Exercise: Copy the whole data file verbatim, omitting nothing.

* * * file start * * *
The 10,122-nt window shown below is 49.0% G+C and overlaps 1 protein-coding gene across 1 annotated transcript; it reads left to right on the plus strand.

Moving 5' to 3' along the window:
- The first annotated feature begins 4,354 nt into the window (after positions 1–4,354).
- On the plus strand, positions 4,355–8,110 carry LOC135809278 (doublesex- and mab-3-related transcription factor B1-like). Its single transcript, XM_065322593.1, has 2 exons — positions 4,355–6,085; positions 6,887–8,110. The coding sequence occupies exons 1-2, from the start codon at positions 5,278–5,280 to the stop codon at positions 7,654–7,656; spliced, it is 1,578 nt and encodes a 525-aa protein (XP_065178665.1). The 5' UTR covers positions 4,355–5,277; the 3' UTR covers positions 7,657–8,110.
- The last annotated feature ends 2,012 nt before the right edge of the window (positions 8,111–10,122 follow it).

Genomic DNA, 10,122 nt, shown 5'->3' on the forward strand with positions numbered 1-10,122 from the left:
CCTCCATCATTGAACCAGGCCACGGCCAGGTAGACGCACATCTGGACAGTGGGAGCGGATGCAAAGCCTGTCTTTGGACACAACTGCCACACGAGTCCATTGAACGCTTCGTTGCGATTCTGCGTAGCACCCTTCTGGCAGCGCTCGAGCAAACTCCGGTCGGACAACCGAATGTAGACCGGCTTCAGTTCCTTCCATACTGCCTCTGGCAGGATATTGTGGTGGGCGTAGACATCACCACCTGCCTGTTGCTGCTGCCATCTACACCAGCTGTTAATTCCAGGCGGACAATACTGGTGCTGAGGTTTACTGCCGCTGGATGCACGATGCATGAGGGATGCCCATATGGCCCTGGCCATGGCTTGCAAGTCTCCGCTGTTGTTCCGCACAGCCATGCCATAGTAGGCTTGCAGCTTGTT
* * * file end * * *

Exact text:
The 10,122-nt window shown below is 49.0% G+C and overlaps 1 protein-coding gene across 1 annotated transcript; it reads left to right on the plus strand.

Moving 5' to 3' along the window:
- The first annotated feature begins 4,354 nt into the window (after positions 1–4,354).
- On the plus strand, positions 4,355–8,110 carry LOC135809278 (doublesex- and mab-3-related transcription factor B1-like). Its single transcript, XM_065322593.1, has 2 exons — positions 4,355–6,085; positions 6,887–8,110. The coding sequence occupies exons 1-2, from the start codon at positions 5,278–5,280 to the stop codon at positions 7,654–7,656; spliced, it is 1,578 nt and encodes a 525-aa protein (XP_065178665.1). The 5' UTR covers positions 4,355–5,277; the 3' UTR covers positions 7,657–8,110.
- The last annotated feature ends 2,012 nt before the right edge of the window (positions 8,111–10,122 follow it).

Genomic DNA, 10,122 nt, shown 5'->3' on the forward strand with positions numbered 1-10,122 from the left:
CCTCCATCATTGAACCAGGCCACGGCCAGGTAGACGCACATCTGGACAGTGGGAGCGGATGCAAAGCCTGTCTTTGGACACAACTGCCACACGAGTCCATTGAACGCTTCGTTGCGATTCTGCGTAGCACCCTTCTGGCAGCGCTCGAGCAAACTCCGGTCGGACAACCGAATGTAGACCGGCTTCAGTTCCTTCCATACTGCCTCTGGCAGGATATTGTGGTGGGCGTAGACATCACCACCTGCCTGTTGCTGCTGCCATCTACACCAGCTGTTAATTCCAGGCGGACAATACTGGTGCTGAGGTTTACTGCCGCTGGATGCACGATGCATGAGGGATGCCCATATGGCCCTGGCCATGGCTTGCAAGTCTCCGCTGTTGTTCCGCACAGCCATGCCATAGTAGGCTTGCAGCTTGTT